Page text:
The brain is the greatest automated tool. 24 hours a day, it is creating, writing, running, observing, interpreting, and reporting tests.
With such an important machine at our disposal, it may be useful to study how it works.
The only meaningful thing I knew about how the brain affected my software testing was that it contains something known as the Dorsolateral Prefrontal Cortex (DLPC). Simply put, this is the part of the brain that recognizes patterns. It finds one, gets used to it, and then goes to sleep until it is “surprised” into awakening by a change in the pattern.
That’s why we miss bugs when they’re right in front of us. We’re not lazy or stupid, our brain filters out information it decides is not interesting to us. That’s why they say “fresh eyes find bugs.” Watch a newbie do your job and see what they find.
Knowing this, I can make sure to vary my attention now and then if I’m exploring. Furthermore, knowing about the DLPC’s tendencies, I wanted to know what *else* my brain is actually doing while I test. But with so much to know about brain physiology, where do I start?
Coincidence recently solved that problem for me. Knowing that I’m our lab’s head geek and study such things, our Human Resources Manager, Bev Peterson, told me about a recent lecture she attended by a guy named John Medina, who labels himself a “troubleshooter” working primarily in the biotech and pharmaceutical industries on issues related to the molecular basis of mental health. His primary appointment is at the University of Washington in the School of Medicine, but he also runs the Brain Center for Applied Learning at Seattle Pacific University just around the corner from Quardev. John has written a few books about the brain, his most recent to be published in March titled “Brain Rules: 12 Principles for Surviving and Thriving at Work, Home, and School.”
She had sent me an mp3 of the lecture she attended. The lecture was about the brain, Tolkien’s “Lord of the Rings” and the “Jennifer Aniston neuron.” Intrigued?
I was hooked after my first minute of hearing him present his ideas. By the second minute, I wanted him to speak at our local QASIG that we host here at the lab every other month.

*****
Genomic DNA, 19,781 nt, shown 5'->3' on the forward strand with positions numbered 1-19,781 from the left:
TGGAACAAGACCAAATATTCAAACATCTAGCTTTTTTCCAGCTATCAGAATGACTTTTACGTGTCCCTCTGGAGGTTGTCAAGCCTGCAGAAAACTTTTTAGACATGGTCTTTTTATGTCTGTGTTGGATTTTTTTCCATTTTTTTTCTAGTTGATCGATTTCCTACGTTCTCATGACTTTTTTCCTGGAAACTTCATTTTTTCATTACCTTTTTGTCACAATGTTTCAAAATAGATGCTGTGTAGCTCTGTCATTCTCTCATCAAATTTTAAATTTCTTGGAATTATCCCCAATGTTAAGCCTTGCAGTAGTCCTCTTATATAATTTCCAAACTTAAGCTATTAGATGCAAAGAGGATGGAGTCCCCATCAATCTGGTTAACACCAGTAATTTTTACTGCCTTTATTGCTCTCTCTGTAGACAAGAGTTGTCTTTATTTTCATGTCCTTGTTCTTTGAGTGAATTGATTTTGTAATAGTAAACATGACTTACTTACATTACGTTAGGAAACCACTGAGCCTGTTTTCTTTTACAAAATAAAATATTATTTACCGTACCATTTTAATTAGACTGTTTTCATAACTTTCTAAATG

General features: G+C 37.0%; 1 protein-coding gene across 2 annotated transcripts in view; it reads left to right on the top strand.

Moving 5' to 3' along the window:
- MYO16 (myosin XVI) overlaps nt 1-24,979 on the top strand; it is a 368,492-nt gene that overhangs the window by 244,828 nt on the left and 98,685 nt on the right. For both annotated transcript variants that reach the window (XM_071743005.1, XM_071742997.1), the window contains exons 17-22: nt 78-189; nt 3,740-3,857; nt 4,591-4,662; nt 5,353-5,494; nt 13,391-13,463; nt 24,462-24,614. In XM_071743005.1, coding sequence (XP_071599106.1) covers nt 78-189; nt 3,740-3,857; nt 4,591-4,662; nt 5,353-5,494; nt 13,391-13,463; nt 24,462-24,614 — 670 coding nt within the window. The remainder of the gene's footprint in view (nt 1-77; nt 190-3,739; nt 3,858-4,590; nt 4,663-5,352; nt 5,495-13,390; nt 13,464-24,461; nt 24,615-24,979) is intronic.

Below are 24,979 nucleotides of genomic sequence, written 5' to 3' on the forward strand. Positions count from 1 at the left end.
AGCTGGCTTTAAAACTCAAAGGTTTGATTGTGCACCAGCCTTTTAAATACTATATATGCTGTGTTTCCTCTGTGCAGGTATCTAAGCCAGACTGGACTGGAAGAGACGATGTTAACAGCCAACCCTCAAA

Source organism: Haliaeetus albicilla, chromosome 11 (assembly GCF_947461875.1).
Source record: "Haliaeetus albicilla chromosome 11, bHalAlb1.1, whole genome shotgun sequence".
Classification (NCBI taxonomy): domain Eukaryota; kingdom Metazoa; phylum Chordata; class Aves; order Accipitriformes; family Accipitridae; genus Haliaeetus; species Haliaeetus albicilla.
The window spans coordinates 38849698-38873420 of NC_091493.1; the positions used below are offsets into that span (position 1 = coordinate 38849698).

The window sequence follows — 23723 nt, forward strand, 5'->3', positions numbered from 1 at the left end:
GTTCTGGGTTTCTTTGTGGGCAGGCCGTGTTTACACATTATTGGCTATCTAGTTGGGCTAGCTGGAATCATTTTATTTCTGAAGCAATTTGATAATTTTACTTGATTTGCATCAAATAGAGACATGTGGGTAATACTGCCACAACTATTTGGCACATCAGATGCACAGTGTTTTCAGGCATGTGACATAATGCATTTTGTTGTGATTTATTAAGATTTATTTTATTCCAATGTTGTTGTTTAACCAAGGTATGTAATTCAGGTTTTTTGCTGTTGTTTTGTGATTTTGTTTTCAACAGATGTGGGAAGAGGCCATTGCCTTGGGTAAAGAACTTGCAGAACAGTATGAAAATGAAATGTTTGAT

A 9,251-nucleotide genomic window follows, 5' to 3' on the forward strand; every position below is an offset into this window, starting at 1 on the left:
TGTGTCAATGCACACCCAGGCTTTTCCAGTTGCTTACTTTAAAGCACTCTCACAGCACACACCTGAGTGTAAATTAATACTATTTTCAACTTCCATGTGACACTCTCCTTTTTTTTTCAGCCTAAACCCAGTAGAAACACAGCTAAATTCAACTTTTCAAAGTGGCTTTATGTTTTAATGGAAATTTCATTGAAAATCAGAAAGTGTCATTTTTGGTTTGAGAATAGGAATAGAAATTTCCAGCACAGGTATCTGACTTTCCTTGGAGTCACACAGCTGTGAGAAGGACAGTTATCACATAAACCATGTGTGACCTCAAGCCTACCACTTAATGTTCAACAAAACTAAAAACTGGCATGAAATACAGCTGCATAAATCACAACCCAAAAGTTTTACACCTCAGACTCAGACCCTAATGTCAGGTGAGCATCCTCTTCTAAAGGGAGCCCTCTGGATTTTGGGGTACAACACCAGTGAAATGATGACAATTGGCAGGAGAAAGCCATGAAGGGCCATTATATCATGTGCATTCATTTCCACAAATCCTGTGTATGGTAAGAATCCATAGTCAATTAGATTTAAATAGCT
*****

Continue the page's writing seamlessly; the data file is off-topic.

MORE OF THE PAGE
Once a year, I find a speaker who is not in the software testing field to talk about their work which I consider analogous to software testing. (Last year it was Seattle Police Detective Mark Hanf talking about crime scene investigation techniques [see blog]). Medina seemed like a perfect fit. He agreed to do it, and at lunch with him the other day, it was fun to tell him how similar our domains were. He studies pathologies in the brain’s programming, I study pathologies in software programming.
For example, when I talked to him about how I model software features, he said that rats, when in a maze where they know where the cheese is, will not always take the cheese, but demonstrate what can only be called “curiosity,” taking a right instead of a left where the cheese chamber is.
Researchers at MIT found that after a few successful runnings of the maze, rats will replay the maze backwards. He cited a study: which quoted Matthew Wilson, a professor in the department of Brain and Cognitive Sciences: “This backward instant replay may play a significant role in reinforcing learning,” he said. “Understanding this replay is likely to be critical in understanding how animals – and humans – learn from experience. This phenomenon may constitute a general mechanism of learning and memory.”
(After Medina read a draft of this blog, he elaborated a bit, explaining that the “curiosity” may be explained because memory fades in rats so they’ll sometimes forget pieces of the maze map. This may cause them to turn right instead of left, suggesting that they have a corruptible memory, just like us. Furthermore, he said “because of the brain’s willingness to deliberately make its owner forget details, this ultimately forces them to try new things. That this may be an adaptive, deliberate learning strategy, [quite useful in an unstable meteorological environment with creatures who would rather be comfortable than curious], blows my mind.”)
There are a lot of cool ideas like this in Medina’s book “Brain Rules” and on his site. There you may find like I did that there are many useful corollaries to help understand why we software testers do what we do – information which is nicely complemented with Medina’s ebullient and collegial personality.
For example, Brain Rule #4: “We don’t pay attention to boring things.”
In that chapter, he says: “While you are reading this paragraph, millions of sensory neurons in your brain are firing simultaneously, all carrying messages, each attempting to grab your attention. Only a few will succeed in breaking through to your awareness and the rest will be ignored. Incredibly, it is easy for you to alter this balance (for example, while still reading this sentence, can you feel where your elbows are right now?).”
There’s also Rule #12: “We are powerful and natural explorers.”
In that chapter, he says something similar to what I have said about scientific thinking (also known as “exploratory testing”): “Hypothesis testing … is the way all babies gather information. They use a series of increasingly self-corrected ideas to figure out how the world works. They actively test their environment, much as a scientist would.”
I’m all about helping testers build skill, but things like this really get me jazzed. Medina might say that my “jazzed” feeling comes from a biochemical reaction in a certain part of the brain they are now studying, but he’s the kind of guy who also admits that no one (not even those high-fallutin’ scientists at MIT) quite understands how everything in the brain works the way it does.
If that isn’t a testing corollary, I don’t know what is…